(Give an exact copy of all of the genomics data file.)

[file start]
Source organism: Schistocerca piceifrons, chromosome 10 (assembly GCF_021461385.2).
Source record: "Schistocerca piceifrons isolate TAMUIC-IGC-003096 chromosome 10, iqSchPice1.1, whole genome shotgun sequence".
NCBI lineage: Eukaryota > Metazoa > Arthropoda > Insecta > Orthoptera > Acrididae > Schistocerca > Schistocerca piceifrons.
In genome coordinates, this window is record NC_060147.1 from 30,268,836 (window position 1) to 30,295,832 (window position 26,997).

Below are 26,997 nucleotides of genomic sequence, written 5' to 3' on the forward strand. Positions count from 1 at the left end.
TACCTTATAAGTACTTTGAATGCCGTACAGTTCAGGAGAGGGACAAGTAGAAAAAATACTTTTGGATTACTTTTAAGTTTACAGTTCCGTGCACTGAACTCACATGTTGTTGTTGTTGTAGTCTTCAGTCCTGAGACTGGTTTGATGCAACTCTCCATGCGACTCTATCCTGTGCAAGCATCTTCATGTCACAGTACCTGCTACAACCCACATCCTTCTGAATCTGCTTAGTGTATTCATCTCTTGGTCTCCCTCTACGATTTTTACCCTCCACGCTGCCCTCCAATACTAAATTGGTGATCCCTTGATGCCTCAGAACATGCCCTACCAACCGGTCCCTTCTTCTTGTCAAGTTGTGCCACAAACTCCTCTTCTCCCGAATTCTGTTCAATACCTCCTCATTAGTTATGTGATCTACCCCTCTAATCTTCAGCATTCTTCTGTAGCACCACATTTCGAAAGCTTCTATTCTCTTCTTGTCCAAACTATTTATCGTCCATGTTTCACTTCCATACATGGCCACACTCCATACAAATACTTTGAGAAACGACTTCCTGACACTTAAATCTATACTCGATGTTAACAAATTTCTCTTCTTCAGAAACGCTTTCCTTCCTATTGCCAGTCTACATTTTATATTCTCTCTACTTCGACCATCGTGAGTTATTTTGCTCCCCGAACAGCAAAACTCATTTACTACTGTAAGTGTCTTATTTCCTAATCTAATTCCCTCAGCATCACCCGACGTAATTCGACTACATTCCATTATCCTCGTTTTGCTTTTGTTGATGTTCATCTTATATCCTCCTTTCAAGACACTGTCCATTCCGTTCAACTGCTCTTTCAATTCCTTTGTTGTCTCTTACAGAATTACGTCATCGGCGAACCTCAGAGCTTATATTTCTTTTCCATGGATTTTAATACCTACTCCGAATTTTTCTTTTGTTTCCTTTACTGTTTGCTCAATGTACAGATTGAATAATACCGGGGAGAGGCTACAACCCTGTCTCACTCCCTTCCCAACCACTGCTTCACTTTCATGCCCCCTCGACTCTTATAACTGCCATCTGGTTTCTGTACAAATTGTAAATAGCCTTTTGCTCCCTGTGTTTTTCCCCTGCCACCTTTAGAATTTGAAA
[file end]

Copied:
Source organism: Schistocerca piceifrons, chromosome 10 (assembly GCF_021461385.2).
Source record: "Schistocerca piceifrons isolate TAMUIC-IGC-003096 chromosome 10, iqSchPice1.1, whole genome shotgun sequence".
NCBI lineage: Eukaryota > Metazoa > Arthropoda > Insecta > Orthoptera > Acrididae > Schistocerca > Schistocerca piceifrons.
In genome coordinates, this window is record NC_060147.1 from 30,268,836 (window position 1) to 30,295,832 (window position 26,997).

Below are 26,997 nucleotides of genomic sequence, written 5' to 3' on the forward strand. Positions count from 1 at the left end.
TACCTTATAAGTACTTTGAATGCCGTACAGTTCAGGAGAGGGACAAGTAGAAAAAATACTTTTGGATTACTTTTAAGTTTACAGTTCCGTGCACTGAACTCACATGTTGTTGTTGTTGTAGTCTTCAGTCCTGAGACTGGTTTGATGCAACTCTCCATGCGACTCTATCCTGTGCAAGCATCTTCATGTCACAGTACCTGCTACAACCCACATCCTTCTGAATCTGCTTAGTGTATTCATCTCTTGGTCTCCCTCTACGATTTTTACCCTCCACGCTGCCCTCCAATACTAAATTGGTGATCCCTTGATGCCTCAGAACATGCCCTACCAACCGGTCCCTTCTTCTTGTCAAGTTGTGCCACAAACTCCTCTTCTCCCGAATTCTGTTCAATACCTCCTCATTAGTTATGTGATCTACCCCTCTAATCTTCAGCATTCTTCTGTAGCACCACATTTCGAAAGCTTCTATTCTCTTCTTGTCCAAACTATTTATCGTCCATGTTTCACTTCCATACATGGCCACACTCCATACAAATACTTTGAGAAACGACTTCCTGACACTTAAATCTATACTCGATGTTAACAAATTTCTCTTCTTCAGAAACGCTTTCCTTCCTATTGCCAGTCTACATTTTATATTCTCTCTACTTCGACCATCGTGAGTTATTTTGCTCCCCGAACAGCAAAACTCATTTACTACTGTAAGTGTCTTATTTCCTAATCTAATTCCCTCAGCATCACCCGACGTAATTCGACTACATTCCATTATCCTCGTTTTGCTTTTGTTGATGTTCATCTTATATCCTCCTTTCAAGACACTGTCCATTCCGTTCAACTGCTCTTTCAATTCCTTTGTTGTCTCTTACAGAATTACGTCATCGGCGAACCTCAGAGCTTATATTTCTTTTCCATGGATTTTAATACCTACTCCGAATTTTTCTTTTGTTTCCTTTACTGTTTGCTCAATGTACAGATTGAATAATACCGGGGAGAGGCTACAACCCTGTCTCACTCCCTTCCCAACCACTGCTTCACTTTCATGCCCCCTCGACTCTTATAACTGCCATCTGGTTTCTGTACAAATTGTAAATAGCCTTTTGCTCCCTGTGTTTTTCCCCTGCCACCTTTAGAATTTGAAA